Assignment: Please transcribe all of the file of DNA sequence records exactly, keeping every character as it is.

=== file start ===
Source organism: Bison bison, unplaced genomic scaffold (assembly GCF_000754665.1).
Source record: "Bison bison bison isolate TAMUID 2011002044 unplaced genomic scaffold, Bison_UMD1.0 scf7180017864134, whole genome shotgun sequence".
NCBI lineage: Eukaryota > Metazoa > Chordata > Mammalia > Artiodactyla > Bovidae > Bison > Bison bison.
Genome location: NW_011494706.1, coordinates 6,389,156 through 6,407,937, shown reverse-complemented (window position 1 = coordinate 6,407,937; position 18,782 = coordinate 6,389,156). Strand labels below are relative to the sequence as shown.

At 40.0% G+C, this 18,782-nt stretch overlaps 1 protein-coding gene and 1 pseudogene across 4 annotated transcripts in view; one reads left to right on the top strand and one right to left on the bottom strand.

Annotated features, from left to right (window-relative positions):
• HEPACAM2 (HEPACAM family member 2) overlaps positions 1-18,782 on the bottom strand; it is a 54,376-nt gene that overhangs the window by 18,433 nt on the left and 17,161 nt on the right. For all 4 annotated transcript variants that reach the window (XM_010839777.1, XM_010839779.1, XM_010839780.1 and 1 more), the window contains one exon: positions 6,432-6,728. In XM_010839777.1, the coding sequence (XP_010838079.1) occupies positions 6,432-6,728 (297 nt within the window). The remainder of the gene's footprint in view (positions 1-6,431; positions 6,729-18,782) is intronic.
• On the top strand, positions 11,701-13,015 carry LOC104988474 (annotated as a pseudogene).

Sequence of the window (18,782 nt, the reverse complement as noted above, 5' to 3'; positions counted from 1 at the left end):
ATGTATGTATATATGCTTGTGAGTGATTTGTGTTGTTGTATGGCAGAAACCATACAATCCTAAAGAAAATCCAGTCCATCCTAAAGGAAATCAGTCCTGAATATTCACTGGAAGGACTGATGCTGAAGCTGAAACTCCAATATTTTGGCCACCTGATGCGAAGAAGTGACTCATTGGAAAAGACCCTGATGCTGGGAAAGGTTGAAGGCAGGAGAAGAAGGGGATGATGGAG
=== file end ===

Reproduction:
Source organism: Bison bison, unplaced genomic scaffold (assembly GCF_000754665.1).
Source record: "Bison bison bison isolate TAMUID 2011002044 unplaced genomic scaffold, Bison_UMD1.0 scf7180017864134, whole genome shotgun sequence".
NCBI lineage: Eukaryota > Metazoa > Chordata > Mammalia > Artiodactyla > Bovidae > Bison > Bison bison.
Genome location: NW_011494706.1, coordinates 6,389,156 through 6,407,937, shown reverse-complemented (window position 1 = coordinate 6,407,937; position 18,782 = coordinate 6,389,156). Strand labels below are relative to the sequence as shown.

At 40.0% G+C, this 18,782-nt stretch overlaps 1 protein-coding gene and 1 pseudogene across 4 annotated transcripts in view; one reads left to right on the top strand and one right to left on the bottom strand.

Annotated features, from left to right (window-relative positions):
• HEPACAM2 (HEPACAM family member 2) overlaps positions 1-18,782 on the bottom strand; it is a 54,376-nt gene that overhangs the window by 18,433 nt on the left and 17,161 nt on the right. For all 4 annotated transcript variants that reach the window (XM_010839777.1, XM_010839779.1, XM_010839780.1 and 1 more), the window contains one exon: positions 6,432-6,728. In XM_010839777.1, the coding sequence (XP_010838079.1) occupies positions 6,432-6,728 (297 nt within the window). The remainder of the gene's footprint in view (positions 1-6,431; positions 6,729-18,782) is intronic.
• On the top strand, positions 11,701-13,015 carry LOC104988474 (annotated as a pseudogene).

Sequence of the window (18,782 nt, the reverse complement as noted above, 5' to 3'; positions counted from 1 at the left end):
ATGTATGTATATATGCTTGTGAGTGATTTGTGTTGTTGTATGGCAGAAACCATACAATCCTAAAGAAAATCCAGTCCATCCTAAAGGAAATCAGTCCTGAATATTCACTGGAAGGACTGATGCTGAAGCTGAAACTCCAATATTTTGGCCACCTGATGCGAAGAAGTGACTCATTGGAAAAGACCCTGATGCTGGGAAAGGTTGAAGGCAGGAGAAGAAGGGGATGATGGAG